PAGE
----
Advice for New Social Justice Educators:

Last updated: 01-04-2021

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Advice for New Social Justice Educators:

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This summer, the Teaching Tolerance Advisory Board gathered in Montgomery, Alabama, for three days of learning, fellowship and planning for the year ahead. Our board is composed of educators working in a range of fields, at all stages of their careers and from all corners of the United States. Sharing their expertise, their ideas and their voices with us, they play an invaluable role in the work of Teaching Tolerance.

During this year’s gathering, they took the time to share their personal experiences as social justice educators. They talked about what they’d learned over years of doing this work and what they wish they’d known when they began. In this collaborative piece, the 36 members of the Teaching Tolerance Advisory Board welcome educators new to the work of social justice, reflect on their own journeys and share some of the wisdom they’ve harvested along the way.

I wish I had known this is about the kids. Constantly undoing the layers of my own internalized oppression even though I may never be completely free.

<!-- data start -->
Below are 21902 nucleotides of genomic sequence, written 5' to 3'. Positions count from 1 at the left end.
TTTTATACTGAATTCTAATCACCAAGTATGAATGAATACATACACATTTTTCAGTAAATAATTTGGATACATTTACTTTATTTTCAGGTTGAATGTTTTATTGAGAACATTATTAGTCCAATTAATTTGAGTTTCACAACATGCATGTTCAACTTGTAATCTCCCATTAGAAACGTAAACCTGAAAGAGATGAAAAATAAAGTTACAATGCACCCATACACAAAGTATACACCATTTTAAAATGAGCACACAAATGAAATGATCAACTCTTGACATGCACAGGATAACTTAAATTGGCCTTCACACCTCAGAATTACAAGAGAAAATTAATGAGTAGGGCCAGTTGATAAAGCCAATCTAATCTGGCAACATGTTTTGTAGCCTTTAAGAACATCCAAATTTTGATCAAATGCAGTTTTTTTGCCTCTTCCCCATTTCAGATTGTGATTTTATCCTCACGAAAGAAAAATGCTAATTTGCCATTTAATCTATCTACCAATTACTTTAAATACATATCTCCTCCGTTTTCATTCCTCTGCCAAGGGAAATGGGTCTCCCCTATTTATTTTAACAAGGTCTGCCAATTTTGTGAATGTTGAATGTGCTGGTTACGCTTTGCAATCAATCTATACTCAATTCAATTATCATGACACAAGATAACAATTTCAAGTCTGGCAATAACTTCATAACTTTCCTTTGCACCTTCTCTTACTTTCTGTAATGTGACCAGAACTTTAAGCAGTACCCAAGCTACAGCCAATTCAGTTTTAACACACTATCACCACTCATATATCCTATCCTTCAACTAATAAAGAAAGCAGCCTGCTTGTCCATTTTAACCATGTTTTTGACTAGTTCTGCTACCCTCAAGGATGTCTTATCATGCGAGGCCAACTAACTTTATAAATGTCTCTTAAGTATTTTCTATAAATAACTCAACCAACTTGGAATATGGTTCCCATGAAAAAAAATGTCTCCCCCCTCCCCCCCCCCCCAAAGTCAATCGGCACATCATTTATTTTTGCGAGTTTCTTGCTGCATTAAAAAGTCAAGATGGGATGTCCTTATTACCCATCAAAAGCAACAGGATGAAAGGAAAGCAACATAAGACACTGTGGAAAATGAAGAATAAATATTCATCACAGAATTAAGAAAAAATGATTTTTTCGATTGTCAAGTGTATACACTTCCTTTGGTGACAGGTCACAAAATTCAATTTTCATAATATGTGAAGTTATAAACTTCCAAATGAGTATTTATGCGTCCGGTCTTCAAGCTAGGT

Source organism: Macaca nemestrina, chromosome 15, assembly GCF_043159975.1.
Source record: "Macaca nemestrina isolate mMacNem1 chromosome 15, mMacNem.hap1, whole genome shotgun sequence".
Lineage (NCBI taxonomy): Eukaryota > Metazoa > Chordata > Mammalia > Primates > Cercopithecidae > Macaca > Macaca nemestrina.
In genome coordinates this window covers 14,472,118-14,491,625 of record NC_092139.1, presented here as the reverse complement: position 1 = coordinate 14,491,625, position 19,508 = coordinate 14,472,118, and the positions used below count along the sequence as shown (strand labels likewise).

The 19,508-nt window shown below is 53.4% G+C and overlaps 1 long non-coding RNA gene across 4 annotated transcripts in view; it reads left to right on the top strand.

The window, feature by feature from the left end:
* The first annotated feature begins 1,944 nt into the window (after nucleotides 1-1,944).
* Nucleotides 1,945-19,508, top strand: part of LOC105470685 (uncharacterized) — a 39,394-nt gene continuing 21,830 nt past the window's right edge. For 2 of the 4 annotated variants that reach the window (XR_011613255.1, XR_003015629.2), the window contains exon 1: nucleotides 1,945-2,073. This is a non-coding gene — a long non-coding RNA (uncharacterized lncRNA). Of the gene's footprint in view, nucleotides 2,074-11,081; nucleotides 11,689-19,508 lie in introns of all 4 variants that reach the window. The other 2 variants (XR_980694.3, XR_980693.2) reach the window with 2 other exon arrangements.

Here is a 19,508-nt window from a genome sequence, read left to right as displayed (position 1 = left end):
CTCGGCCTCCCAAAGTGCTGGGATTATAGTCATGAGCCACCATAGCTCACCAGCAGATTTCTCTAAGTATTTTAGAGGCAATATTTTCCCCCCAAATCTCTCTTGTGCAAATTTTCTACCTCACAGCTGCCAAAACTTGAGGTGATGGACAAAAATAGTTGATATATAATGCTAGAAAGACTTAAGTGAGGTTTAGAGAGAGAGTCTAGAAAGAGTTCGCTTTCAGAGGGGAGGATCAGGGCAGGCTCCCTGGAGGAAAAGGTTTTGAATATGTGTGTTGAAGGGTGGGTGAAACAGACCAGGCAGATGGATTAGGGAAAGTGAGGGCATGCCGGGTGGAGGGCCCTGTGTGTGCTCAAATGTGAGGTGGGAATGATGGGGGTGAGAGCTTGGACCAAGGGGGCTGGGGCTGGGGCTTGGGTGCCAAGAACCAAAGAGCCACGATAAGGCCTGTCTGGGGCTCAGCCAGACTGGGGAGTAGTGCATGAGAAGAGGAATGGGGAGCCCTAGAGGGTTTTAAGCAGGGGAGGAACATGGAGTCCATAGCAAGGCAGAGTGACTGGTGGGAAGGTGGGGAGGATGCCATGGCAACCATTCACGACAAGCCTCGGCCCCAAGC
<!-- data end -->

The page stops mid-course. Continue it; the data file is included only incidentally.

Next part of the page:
I wish I had known how powerful I truly am to effect change within myself as well as my community. That internal conflict is where my magic happens.

I wish I had known that some of my actions replicate the oppression I seek to end. That it’s essential for white teachers to have a full understanding of this country’s history of white supremacy and how they benefit from whiteness.

I wish I had known to trust my inner voice. Meet people where they are. Build coalitions. Journey together to mitigate the loneliness of leadership.

I wish I had known that my voice and my perspective mattered. That openly sharing my struggles does not make me weak or less than.

I wish I had known I can work in a school and not be fired for doing anti-racist work.

I wish I had known this is about the kids. White people may let me down, and people who look like me may betray me. This work should not fall upon the shoulders of marginalized people.

I wish I had known how many things would change, if not always the way I thought they would.

I wish I had known that teaching consists of a lot of meetings and paperwork that can make you forget your main purpose. That a snack and cold sparkling water is magical at 2 p.m. That I can and should leave work at school. That exhaustion is not a badge of honor, and I need energy for my students.

I wish I had known this is about the kids. Accountability means speaking up and owning my mistakes.

I wish I had known to minimize appropriation, to empower the voices of those of us who are systemically silenced, to find courage in the stories of resistance past.

I wish I had known the words of Audre Lorde: Caring for ourselves is not self-indulgence, it is self-preservation and that is an act of political warfare.

I wish I had known that behavior is communication.

I wish I had known this is about the kids. Our students watch us closely and model themselves after what we do —not what we say. Act, speak, love, fight and organize accordingly, so that kids can do the same.


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